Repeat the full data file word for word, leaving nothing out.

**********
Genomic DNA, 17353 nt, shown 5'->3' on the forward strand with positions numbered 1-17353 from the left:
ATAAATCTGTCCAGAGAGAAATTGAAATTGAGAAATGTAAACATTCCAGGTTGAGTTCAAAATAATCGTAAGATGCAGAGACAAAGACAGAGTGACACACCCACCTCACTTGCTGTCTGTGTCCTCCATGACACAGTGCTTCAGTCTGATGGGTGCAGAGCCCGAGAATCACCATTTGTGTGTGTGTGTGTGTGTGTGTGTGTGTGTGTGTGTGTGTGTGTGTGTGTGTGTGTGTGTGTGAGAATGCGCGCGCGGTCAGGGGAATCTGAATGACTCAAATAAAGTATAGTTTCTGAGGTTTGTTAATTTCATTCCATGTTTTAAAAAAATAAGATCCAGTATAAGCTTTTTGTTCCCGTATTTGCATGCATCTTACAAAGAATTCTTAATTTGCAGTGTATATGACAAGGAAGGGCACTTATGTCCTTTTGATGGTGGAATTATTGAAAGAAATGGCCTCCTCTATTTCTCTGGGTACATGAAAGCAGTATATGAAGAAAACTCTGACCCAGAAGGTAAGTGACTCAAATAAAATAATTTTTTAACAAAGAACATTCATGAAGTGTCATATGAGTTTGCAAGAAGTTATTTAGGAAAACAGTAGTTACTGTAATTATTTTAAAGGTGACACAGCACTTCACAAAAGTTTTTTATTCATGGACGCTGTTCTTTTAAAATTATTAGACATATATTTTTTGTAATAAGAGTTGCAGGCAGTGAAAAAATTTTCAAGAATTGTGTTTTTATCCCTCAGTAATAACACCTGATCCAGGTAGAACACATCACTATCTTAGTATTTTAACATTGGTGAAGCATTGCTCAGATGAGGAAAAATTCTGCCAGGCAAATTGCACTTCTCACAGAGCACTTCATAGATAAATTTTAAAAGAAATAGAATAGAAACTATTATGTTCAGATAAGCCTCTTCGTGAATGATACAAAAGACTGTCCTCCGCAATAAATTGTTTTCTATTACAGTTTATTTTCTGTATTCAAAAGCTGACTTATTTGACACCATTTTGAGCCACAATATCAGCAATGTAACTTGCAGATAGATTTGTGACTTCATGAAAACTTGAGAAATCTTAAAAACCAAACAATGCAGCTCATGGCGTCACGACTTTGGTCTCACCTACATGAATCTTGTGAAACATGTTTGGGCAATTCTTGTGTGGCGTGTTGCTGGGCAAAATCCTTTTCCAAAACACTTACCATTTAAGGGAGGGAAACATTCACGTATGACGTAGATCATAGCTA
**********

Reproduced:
Genomic DNA, 17353 nt, shown 5'->3' on the forward strand with positions numbered 1-17353 from the left:
ATAAATCTGTCCAGAGAGAAATTGAAATTGAGAAATGTAAACATTCCAGGTTGAGTTCAAAATAATCGTAAGATGCAGAGACAAAGACAGAGTGACACACCCACCTCACTTGCTGTCTGTGTCCTCCATGACACAGTGCTTCAGTCTGATGGGTGCAGAGCCCGAGAATCACCATTTGTGTGTGTGTGTGTGTGTGTGTGTGTGTGTGTGTGTGTGTGTGTGTGTGTGTGTGTGTGTGTGAGAATGCGCGCGCGGTCAGGGGAATCTGAATGACTCAAATAAAGTATAGTTTCTGAGGTTTGTTAATTTCATTCCATGTTTTAAAAAAATAAGATCCAGTATAAGCTTTTTGTTCCCGTATTTGCATGCATCTTACAAAGAATTCTTAATTTGCAGTGTATATGACAAGGAAGGGCACTTATGTCCTTTTGATGGTGGAATTATTGAAAGAAATGGCCTCCTCTATTTCTCTGGGTACATGAAAGCAGTATATGAAGAAAACTCTGACCCAGAAGGTAAGTGACTCAAATAAAATAATTTTTTAACAAAGAACATTCATGAAGTGTCATATGAGTTTGCAAGAAGTTATTTAGGAAAACAGTAGTTACTGTAATTATTTTAAAGGTGACACAGCACTTCACAAAAGTTTTTTATTCATGGACGCTGTTCTTTTAAAATTATTAGACATATATTTTTTGTAATAAGAGTTGCAGGCAGTGAAAAAATTTTCAAGAATTGTGTTTTTATCCCTCAGTAATAACACCTGATCCAGGTAGAACACATCACTATCTTAGTATTTTAACATTGGTGAAGCATTGCTCAGATGAGGAAAAATTCTGCCAGGCAAATTGCACTTCTCACAGAGCACTTCATAGATAAATTTTAAAAGAAATAGAATAGAAACTATTATGTTCAGATAAGCCTCTTCGTGAATGATACAAAAGACTGTCCTCCGCAATAAATTGTTTTCTATTACAGTTTATTTTCTGTATTCAAAAGCTGACTTATTTGACACCATTTTGAGCCACAATATCAGCAATGTAACTTGCAGATAGATTTGTGACTTCATGAAAACTTGAGAAATCTTAAAAACCAAACAATGCAGCTCATGGCGTCACGACTTTGGTCTCACCTACATGAATCTTGTGAAACATGTTTGGGCAATTCTTGTGTGGCGTGTTGCTGGGCAAAATCCTTTTCCAAAACACTTACCATTTAAGGGAGGGAAACATTCACGTATGACGTAGATCATAGCTA